EEA will only lead to more job losses – IRR

South Africans are in for a shock if they think that the country will easily bounce back from the jobs blood bath shown in Stats SA’s latest Quarterly Employment Statistics (QES).

South Africans are in for a shock if they think that the country will easily bounce back from the jobs blood bath shown in Stats SA’s latest Quarterly Employment Statistics (QES).

So says Mlondi Mdluli, Campaign Manager at the Institute of Race Relations (IRR), which held an online media briefing yesterday on its opposition to the amended Employment Equity Act (EEA) and the Draft Employment Equity Regulations. These measures will make the South African jobs crisis even worse.

Unemployment in South Africa is caused by a number of factors, not least bad and job-destroying policies. The amended EEA and the proposed regulations that go with it are just one example.

The latest EEA measures are the more aggressive BEE which Employment and Labour Minister Thulas Nxesi called for in July 2021. But race-based policies are not new. They have been implemented for more than a decade, and they have not worked. Instead, their intended beneficiaries continue to suffer, while a select few among the politically connected elite flourish.

In the briefing (slides and recording available here), Mdluli and colleague Marius Roodt spelled out the flaws in the legislation and the Draft Regulations, and set out details of the IRR’s proposed solution to South Africa’s empowerment logjam.

Mdluli said that the IRR would continue to fight against the implementation of the amended EEA and the draft Regulations in the same way that it had opposed all race-based policy since its inception in 1929. Mdluli also pointed out the extent to which the legislation and its associated regulations were inconsistent with the Constitution. He said the IRR was putting together a legal strategy to oppose these measures in the courts.

Turning attention to the IRR’s Economic Empowerment for the Disadvantaged (EED) policy proposal, Mdluli and Roodt explained that, in addition to the BEE scorecard being replaced by an EED scorecard that would reward job-creation, higher tax and foreign exchange earnings, and innovation, the EED system would introduce tax-funded vouchers for the key services of education, healthcare and housing. Such government-funded vouchers would be available to means-tested South Africans earning below a certain amount to pay for schooling, medical care, and housing options.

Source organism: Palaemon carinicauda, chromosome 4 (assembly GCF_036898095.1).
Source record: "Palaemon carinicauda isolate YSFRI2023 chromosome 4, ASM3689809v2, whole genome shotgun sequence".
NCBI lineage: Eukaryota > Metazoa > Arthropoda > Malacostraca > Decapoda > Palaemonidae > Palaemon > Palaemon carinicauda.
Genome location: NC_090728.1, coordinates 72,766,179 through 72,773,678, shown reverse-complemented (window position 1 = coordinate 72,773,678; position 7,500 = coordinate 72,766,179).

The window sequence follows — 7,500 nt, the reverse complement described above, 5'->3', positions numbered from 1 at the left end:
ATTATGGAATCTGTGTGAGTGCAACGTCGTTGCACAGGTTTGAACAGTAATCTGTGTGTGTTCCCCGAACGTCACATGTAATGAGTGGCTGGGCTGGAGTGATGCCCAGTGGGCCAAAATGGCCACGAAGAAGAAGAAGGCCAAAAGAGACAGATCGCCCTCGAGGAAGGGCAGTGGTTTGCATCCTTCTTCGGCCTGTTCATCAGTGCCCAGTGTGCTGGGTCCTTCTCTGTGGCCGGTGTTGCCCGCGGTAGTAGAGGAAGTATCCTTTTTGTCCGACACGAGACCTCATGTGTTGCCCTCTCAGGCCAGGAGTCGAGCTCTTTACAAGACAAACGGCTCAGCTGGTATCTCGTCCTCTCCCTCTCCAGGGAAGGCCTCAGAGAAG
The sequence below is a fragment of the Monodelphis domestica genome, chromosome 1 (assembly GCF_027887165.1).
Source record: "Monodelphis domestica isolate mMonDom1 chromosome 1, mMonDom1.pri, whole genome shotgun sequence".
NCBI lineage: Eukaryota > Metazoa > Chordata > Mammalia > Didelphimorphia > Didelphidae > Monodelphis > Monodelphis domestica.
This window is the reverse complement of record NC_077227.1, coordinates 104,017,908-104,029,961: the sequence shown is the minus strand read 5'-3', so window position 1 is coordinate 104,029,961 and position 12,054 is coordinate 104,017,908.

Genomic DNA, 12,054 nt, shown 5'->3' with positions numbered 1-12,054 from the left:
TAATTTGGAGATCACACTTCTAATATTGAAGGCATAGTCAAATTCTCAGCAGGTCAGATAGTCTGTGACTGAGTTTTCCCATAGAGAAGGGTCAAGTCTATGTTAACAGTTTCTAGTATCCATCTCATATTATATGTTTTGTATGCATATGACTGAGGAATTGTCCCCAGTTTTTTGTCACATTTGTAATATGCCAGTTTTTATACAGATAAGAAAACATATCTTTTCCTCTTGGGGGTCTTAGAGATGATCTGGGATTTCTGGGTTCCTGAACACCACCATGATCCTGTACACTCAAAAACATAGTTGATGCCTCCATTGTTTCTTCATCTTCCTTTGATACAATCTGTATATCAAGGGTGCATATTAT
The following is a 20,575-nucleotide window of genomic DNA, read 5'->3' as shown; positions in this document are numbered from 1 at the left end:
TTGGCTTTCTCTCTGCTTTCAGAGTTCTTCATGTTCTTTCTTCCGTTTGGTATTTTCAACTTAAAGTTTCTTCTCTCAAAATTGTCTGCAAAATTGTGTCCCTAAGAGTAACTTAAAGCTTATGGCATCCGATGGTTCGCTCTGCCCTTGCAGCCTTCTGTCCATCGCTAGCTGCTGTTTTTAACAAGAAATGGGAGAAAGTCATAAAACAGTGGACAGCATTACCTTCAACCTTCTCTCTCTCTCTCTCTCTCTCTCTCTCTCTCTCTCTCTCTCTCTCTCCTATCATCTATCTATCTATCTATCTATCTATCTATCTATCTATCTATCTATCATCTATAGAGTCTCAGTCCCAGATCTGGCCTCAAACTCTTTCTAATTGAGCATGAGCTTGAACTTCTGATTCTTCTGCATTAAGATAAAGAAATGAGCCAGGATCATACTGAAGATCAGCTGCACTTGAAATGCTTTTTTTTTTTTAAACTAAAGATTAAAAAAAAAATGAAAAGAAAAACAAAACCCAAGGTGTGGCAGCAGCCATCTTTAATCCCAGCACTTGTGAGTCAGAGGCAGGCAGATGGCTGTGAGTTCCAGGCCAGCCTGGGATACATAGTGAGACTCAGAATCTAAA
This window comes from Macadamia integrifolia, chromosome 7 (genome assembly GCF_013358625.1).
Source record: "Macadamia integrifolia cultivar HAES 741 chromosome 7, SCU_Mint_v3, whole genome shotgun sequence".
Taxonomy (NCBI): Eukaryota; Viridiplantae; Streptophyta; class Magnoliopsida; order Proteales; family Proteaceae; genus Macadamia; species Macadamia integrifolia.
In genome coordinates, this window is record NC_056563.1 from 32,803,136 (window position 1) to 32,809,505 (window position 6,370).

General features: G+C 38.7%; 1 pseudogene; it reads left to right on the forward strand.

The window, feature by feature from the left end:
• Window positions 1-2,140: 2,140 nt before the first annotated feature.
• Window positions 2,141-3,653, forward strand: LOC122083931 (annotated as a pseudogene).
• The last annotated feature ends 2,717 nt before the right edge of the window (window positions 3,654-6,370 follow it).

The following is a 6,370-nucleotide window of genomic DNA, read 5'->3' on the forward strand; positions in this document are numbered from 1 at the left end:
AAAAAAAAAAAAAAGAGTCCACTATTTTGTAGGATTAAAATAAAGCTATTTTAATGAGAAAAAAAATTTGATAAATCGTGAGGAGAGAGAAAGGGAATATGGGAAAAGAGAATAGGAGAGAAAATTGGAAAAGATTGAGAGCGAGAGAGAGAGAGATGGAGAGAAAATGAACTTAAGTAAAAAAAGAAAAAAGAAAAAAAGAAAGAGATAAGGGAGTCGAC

The vouchers would be funded by redirecting – not increasing – the budgets of the affected departments. Tax-funded education vouchers, for example, would give all parents a choice of schools for their children, freeing them from having to rely on government services.

Schools would then have to compete for the custom of voucher-bearing parents, which would give them a real incentive to improve the quality of the education they provide. A similar approach would be applied to healthcare and housing.

Says Mdluli: Our press briefing was an opportunity to provide the public with an update on our fight against the EEA and the draft Regulations. Setting up racial targets that produce racial moratoria on hiring – as took place at Dis-Chem in 2022 – is the opposite of non-racialism. It is clearly evident from the results of polling that we presented during the briefing that most people reject this approach. They want an expanding jobs market, not a shrinking one. The implementation of the amended EEA and the Draft Regulations will significantly deter job creation, which we will not allow.”

Media Contacts: Mlondi Mdluli, IRR Campaign Manager Email: Tel: 071-148-2971
Marius Roodt, IRR Head of Campaigns Email: Tel: 082-799-703

Media enquiries: Michael Morris Tel: 066 302 1968 Email:

Sinalo Thuku, Tel: 073 932 8506 Email: